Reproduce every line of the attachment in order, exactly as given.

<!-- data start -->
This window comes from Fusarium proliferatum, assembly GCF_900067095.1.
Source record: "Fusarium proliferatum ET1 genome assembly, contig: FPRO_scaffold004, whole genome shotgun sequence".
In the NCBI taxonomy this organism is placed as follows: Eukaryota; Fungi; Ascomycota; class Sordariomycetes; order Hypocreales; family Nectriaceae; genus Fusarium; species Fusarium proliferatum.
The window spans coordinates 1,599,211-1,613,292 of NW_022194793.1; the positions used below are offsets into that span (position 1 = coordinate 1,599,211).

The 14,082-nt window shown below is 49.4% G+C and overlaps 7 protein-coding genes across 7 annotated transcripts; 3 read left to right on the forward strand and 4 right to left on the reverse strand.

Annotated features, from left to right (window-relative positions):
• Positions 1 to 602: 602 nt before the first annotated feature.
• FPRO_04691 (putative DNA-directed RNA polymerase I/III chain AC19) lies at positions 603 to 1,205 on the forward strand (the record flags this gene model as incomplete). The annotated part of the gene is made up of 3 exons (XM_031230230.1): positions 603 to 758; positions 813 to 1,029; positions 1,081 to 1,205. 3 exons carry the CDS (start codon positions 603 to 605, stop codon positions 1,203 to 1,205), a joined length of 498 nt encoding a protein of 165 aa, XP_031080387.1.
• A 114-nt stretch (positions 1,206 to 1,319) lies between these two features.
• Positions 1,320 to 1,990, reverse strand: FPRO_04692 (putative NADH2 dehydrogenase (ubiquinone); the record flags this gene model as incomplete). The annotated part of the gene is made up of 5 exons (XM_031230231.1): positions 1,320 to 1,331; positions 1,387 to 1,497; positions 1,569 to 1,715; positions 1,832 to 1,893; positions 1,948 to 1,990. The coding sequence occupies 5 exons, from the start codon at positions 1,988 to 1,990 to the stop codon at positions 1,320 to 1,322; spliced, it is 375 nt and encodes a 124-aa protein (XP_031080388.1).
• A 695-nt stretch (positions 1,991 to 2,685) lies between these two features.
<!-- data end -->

This window comes from Fusarium proliferatum, assembly GCF_900067095.1.
Source record: "Fusarium proliferatum ET1 genome assembly, contig: FPRO_scaffold004, whole genome shotgun sequence".
In the NCBI taxonomy this organism is placed as follows: Eukaryota; Fungi; Ascomycota; class Sordariomycetes; order Hypocreales; family Nectriaceae; genus Fusarium; species Fusarium proliferatum.
The window spans coordinates 1,599,211-1,613,292 of NW_022194793.1; the positions used below are offsets into that span (position 1 = coordinate 1,599,211).

The 14,082-nt window shown below is 49.4% G+C and overlaps 7 protein-coding genes across 7 annotated transcripts; 3 read left to right on the forward strand and 4 right to left on the reverse strand.

Annotated features, from left to right (window-relative positions):
• Positions 1 to 602: 602 nt before the first annotated feature.
• FPRO_04691 (putative DNA-directed RNA polymerase I/III chain AC19) lies at positions 603 to 1,205 on the forward strand (the record flags this gene model as incomplete). The annotated part of the gene is made up of 3 exons (XM_031230230.1): positions 603 to 758; positions 813 to 1,029; positions 1,081 to 1,205. 3 exons carry the CDS (start codon positions 603 to 605, stop codon positions 1,203 to 1,205), a joined length of 498 nt encoding a protein of 165 aa, XP_031080387.1.
• A 114-nt stretch (positions 1,206 to 1,319) lies between these two features.
• Positions 1,320 to 1,990, reverse strand: FPRO_04692 (putative NADH2 dehydrogenase (ubiquinone); the record flags this gene model as incomplete). The annotated part of the gene is made up of 5 exons (XM_031230231.1): positions 1,320 to 1,331; positions 1,387 to 1,497; positions 1,569 to 1,715; positions 1,832 to 1,893; positions 1,948 to 1,990. The coding sequence occupies 5 exons, from the start codon at positions 1,988 to 1,990 to the stop codon at positions 1,320 to 1,322; spliced, it is 375 nt and encodes a 124-aa protein (XP_031080388.1).
• A 695-nt stretch (positions 1,991 to 2,685) lies between these two features.